Analyst ThinkEquity Partners downgraded the company’s stock, citing fears that tightening capital conditions and weak demand from Europe would impact overall demand, while any boost from Obama’s stimulus package would take time to be felt.

    McCrone said that SunTech and other solar firms were being impacted by wider stock market concerns. “There are concerns about financing and falling margins for some solar companies, but you also have to remember we are in a bear market, so companies are not getting much reward even when they come up with pretty good results.”

    There were also the first signs that falling polysilicon prices will eventually level off after Chinese polysilicon wafer manufacturer LDK Solar announced it was delaying plans for a new factory until 2010, as a result of plummeting prices.

    This piece originally appeared on Joe Romm’s blog, Climate Progress

    Army wants regulation of cross-border movement of tribesmen: FC IG

    Army wants regulation of cross-border movement of tribesmen: FC IG

    * Gen Tariq Khan calls for judicial reforms in Tribal Areas

    By Iqbal Khattak

    PESHAWAR: The army has urged the federal government to reconsider the right of the tribesmen to move freely across the Pakistan-Afghanistan border in order to stop terrorists from entering Pakistan, Frontier Corps (FC) chief Major General Tariq Khan told Daily Times in an interview.

    “We have told Interior Adviser Rehman Malik that Pakistan should reconsider the Appeasement Right to help control movement on border, and work on this is on,” the FC inspector general (IG) said.

    Pakistan continues with the British colonial policy of allowing tribesmen living on both sides of the border to move freely, and thousands of people cross the border every day.

    The demand to regulate cross-border movement comes soon after the military “got close to victory” against Taliban in Bajaur. Gen Tariq Khan said paperwork was under way for the implementation of the suggestion. The commander said 11,000 people cross into Pakistan through the Torkham border crossing without any travel documents every day. “As long as we do not regulate movement on the border, our war against terror will not be effective,” he argued.

    Judicial reforms: The FC IG also recommended judicial reforms in the Tribal Areas to help prosecute people having been charged for heinous crimes.

    “We need judicial reforms to prosecute prisoners who have killed people and if this prosecution is taking place under the present FCR laws then the killers may escape long imprisonment,” the commander said.

    The authorities will not allow unregistered families coming back to their areas in Bajaur for resettlement, political authorities in Khar said on Saturday.

    “Every returning family will have to register with the authorities filling a form pledging allegiance to the state against Taliban,” said the administration officials wishing not to be named.

    Around half a million men, women and children left homes in Bajaur last year to escape the military’s action against Taliban.

    The form the returning families will have to fill spells out certain terms. The returning families would not live in homes close to roads or checkposts, according to one of the terms.


    Democracy is a sin, infidelity, says Sufi Muhammad

    * Swat cleric says his movement is limited to Malakand division

    Daily Times Monitor

    LAHORE: Democracy is a sin and nothing more than infidelity, Tehreek-e-Nifaz-e-Shariat Muhammadi chief Sufi Muhammad has said in an interview with Outlook India.

    But to questioning, he also said it was not a ‘Taliban system’. “This is a system of justice that would be in vogue in the courts only,” he said. “The rest of the social issues would be automatically resolved once courts start functioning under sharia.” He said he was making a “peaceful struggle for Islamising the society”. “We had promised the government to help in the restoration of peace if the Nizam-e-Adl regulation … was promulgated,” he said. “And you have seen there’s peace in Swat now.”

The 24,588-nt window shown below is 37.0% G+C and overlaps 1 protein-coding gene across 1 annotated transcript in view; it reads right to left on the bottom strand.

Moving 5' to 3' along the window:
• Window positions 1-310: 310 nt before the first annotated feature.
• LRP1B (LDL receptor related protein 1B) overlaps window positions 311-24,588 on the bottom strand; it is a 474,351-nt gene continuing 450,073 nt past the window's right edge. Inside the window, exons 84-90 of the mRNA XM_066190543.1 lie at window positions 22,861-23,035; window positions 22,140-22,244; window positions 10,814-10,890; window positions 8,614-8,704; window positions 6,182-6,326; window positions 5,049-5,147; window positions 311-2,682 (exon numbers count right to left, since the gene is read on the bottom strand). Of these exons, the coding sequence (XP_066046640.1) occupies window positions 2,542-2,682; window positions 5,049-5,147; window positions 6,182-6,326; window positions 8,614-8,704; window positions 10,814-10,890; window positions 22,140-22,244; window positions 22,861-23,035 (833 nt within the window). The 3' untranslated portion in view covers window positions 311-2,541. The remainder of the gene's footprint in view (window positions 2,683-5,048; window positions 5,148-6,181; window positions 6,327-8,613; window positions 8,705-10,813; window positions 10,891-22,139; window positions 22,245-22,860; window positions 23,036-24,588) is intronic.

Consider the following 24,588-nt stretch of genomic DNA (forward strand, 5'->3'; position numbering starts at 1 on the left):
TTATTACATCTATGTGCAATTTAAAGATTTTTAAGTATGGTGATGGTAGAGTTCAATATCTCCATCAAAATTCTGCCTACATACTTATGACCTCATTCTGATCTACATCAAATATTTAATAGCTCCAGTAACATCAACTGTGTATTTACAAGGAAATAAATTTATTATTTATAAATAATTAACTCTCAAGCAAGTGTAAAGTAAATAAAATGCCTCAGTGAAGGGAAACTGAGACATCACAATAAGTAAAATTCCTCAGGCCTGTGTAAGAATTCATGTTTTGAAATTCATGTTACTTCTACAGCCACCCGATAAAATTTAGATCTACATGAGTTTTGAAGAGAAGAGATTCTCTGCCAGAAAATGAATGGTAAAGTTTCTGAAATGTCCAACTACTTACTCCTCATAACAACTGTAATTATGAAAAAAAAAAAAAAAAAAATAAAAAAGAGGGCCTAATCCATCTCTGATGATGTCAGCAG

Asked how he would help defuse the situation in Swat, he mentioned his appeal to the Taliban to disarm and wind up the checkpoints they have established in the valley. “The Taliban’s response is positive,” he said. “Now I am mediating between the two sides to ensure release of the arrested militants and captured personnel of the security forces.” Sufi said although he condemned the suppression of Muslims in Indian-held Kashmir, his movement was limited to Malakand. “Cruelty is cruelty, but our movement is limited to Malakand division only,” he said.

    NWFP govt reverses weapon distribution decision in Swat

    NWFP govt reverses weapon distribution decision in Swat

    * Information minister says distribution of weapons among villagers would create more problems in some areas

    Staff Report

    PESHAWAR: The NWFP government on Saturday annulled its decision about distributing weapons among villagers to tackle the Taliban, saying it could create problems in some areas.

    The decision was taken during a meeting of the NWFP cabinet with Chief Minister Ameer Haider Hoti in the chair.

    The inspector general of police, the Special Branch deputy inspector general and the home secretary briefed the meeting about the security situation in the province and the return of peace in the restive Swat valley.

    Briefing reporters about the decisions taken during the meeting, NWFP Information Minister Iftikhar Hussain said the provincial cabinet had discussed the proposal regarding the distribution of weapons among villagers and had decided to reverse the decision, saying it would create more problems.

    Iftikhar told reporters that the insurgency had caused damages worth Rs 32.21 billion to state-owned and private properties in Swat district. The minister said the losses to the public sector amounted to Rs 2.21 billion while those to the private infrastructure were worth Rs 32 billion.

    He said 188 schools in the area were damaged during the violence in Swat. Of them, 122 schools were completely destroyed while another 66 were partially damaged.

    Iftikhar said the provincial government would implement Nizam-e-Adl Regulation in Malakand division as per the promise made to the people of the area.

    Regarding abductions for ransom in the province, particularly in Peshawar, the minister said the cabinet had directed the authorities to take immediate steps to tackle the situation.

    Responding to a statement by Azam Khan Hoti, father of NWFP chief minister, pointing to risk attached with governor’s rule in the NWFP, Iftikhar said no one needed to comment after the clear-cut policy statement on the situation by Awami National Party chief Asfandyar Wali.